Line Blurring Between Dutch and Nazi Euthanasia
Warns Bioethicist in Rome
| 1995 hits
ROME, SEPT. 13, 2004 (Zenit.org).- The distance between the Dutch and Nazi practices of euthanasia has disappeared with the Netherlands' recent decision to allow infants and newborns to be put to death, warns a bioethicist.
Dr. Claudia Navarini, professor of the School of Bioethics of the Regina Apostolorum Pontifical University, made that assessment in the wake of the August agreement between the Dutch magistracy and the Groningen University Clinic.
The agreement extends the practice of euthanasia, already regulated under a 2002 law, to children under age 12, including newborns.
Another observer, Dr. Gian Luigi Gigli, president of the International Federation of Catholic Medical Associations, similarly warned: "Officially the objective is to put an end to 'unbearable suffering'; in reality, human persons can be killed without their consent."
In statements to ZENIT, Navarini said: "Infant and newborn euthanasia" is justified as "the 'right' of children to have, like their elders, a painless death."
This, she said, is "to propose a death valued according to criteria 'of quality,' like any product ... controlling its manner and moment."
However, there has been a substantial shift in arguments in favor of euthanasia, Navarini noted. At least since the end of World War II, the emphasis in some countries was on "euthanasia by request" or "consensual," she said.
This was an attempt to be distanced from "Nazi euthanasia, which corresponded to state eugenics, doing away -- even without consent and eventually with deceit -- with citizens considered of lesser value, such as the handicapped, mentally ill, the gravely ill and the dying," Navarini continued.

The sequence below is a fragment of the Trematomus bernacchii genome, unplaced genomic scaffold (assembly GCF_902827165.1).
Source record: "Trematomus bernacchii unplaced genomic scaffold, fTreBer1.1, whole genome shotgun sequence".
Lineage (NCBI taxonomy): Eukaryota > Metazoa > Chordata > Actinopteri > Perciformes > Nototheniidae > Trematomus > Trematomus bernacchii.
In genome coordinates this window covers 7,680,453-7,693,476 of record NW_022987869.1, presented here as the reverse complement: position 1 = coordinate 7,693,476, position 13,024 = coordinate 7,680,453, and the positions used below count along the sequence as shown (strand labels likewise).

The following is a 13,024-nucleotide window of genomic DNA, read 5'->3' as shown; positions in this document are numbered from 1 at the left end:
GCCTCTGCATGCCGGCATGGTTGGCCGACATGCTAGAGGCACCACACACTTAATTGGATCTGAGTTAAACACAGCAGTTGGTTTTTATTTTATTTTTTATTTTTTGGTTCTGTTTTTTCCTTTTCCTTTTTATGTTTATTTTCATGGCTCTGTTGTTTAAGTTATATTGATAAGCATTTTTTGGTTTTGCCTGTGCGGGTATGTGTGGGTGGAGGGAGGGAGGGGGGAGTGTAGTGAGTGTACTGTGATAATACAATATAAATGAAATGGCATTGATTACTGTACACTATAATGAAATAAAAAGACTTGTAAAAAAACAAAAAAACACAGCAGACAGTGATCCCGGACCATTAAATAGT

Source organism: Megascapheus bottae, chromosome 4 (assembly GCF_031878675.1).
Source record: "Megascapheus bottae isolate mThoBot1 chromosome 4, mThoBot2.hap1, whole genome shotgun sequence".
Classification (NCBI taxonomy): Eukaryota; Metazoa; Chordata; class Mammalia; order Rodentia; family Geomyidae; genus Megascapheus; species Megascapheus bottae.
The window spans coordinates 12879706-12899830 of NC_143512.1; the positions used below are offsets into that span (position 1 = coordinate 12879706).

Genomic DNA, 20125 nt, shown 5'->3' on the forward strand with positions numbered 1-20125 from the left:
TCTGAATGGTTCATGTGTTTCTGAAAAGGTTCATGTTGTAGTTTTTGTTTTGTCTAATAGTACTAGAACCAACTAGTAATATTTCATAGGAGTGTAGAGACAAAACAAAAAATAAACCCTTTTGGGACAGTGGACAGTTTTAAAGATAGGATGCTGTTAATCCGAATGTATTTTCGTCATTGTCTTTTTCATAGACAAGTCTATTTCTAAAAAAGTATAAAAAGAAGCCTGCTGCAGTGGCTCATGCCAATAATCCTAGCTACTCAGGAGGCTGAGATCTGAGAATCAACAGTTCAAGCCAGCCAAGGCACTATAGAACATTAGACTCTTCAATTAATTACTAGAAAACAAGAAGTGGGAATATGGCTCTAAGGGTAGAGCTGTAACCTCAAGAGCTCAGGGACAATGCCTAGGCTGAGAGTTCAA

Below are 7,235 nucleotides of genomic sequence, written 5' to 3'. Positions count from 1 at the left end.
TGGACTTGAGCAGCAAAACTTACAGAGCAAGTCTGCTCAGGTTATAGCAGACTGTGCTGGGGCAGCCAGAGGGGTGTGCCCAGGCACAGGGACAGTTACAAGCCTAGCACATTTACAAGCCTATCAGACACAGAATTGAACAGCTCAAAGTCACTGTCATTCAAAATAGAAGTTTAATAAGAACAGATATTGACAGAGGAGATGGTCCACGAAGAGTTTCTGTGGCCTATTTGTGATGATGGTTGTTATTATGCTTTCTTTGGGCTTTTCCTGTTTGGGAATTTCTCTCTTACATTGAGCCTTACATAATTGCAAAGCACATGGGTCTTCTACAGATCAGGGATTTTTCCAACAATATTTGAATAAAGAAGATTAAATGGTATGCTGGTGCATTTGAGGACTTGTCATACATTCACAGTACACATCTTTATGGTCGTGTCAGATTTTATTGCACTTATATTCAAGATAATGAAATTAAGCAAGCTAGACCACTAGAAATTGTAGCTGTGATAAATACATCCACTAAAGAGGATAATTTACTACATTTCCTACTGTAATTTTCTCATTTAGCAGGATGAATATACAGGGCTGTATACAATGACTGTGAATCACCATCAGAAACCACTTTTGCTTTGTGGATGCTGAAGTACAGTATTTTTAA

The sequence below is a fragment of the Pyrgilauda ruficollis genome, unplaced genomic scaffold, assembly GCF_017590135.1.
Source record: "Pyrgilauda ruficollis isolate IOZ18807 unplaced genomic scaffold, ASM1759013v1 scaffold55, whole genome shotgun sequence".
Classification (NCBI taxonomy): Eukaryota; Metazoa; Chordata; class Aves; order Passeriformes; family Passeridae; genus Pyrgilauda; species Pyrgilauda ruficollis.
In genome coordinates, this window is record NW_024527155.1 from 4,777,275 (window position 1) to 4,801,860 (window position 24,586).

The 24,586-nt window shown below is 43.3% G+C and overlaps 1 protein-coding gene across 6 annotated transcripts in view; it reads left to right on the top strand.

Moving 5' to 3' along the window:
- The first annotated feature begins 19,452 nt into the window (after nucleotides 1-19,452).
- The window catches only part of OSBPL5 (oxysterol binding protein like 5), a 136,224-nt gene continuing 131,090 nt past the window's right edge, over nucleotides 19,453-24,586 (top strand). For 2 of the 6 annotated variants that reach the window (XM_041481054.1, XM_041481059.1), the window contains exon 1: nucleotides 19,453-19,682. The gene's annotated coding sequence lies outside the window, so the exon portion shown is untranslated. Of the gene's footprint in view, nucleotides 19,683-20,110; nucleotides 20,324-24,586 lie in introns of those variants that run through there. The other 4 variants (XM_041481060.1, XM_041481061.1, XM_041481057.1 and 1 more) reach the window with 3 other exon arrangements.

The line between Nazi euthanasia and what is accepted now in the Netherlands has been dulled, she contended, given that in the case of the euthanasia of newborns or children there is no question of acceptance by the patient.
Hence the act of euthanasia "is no longer an 'act of mercy' because of the unbearable pain, but an act of intolerance of the one suffering," the bioethicist said.
"The result is that the distance between the Dutch and Nazi euthanasia practices has been suddenly annulled, and the 'precautions' of the 'most rigorous protocol' of which Dr. Eduard Verhagen, the person in charge of the pediatric section of the Dutch clinic, was speaking, seem less than convincing," she added.
With the recent decision of the Dutch magistracy, we are "before what the president of the National Bioethics Committee" of Italy, "Francesco D'Agostino, defines as 'poorly concealed state pseudo-eugenics,'" contended Navarini.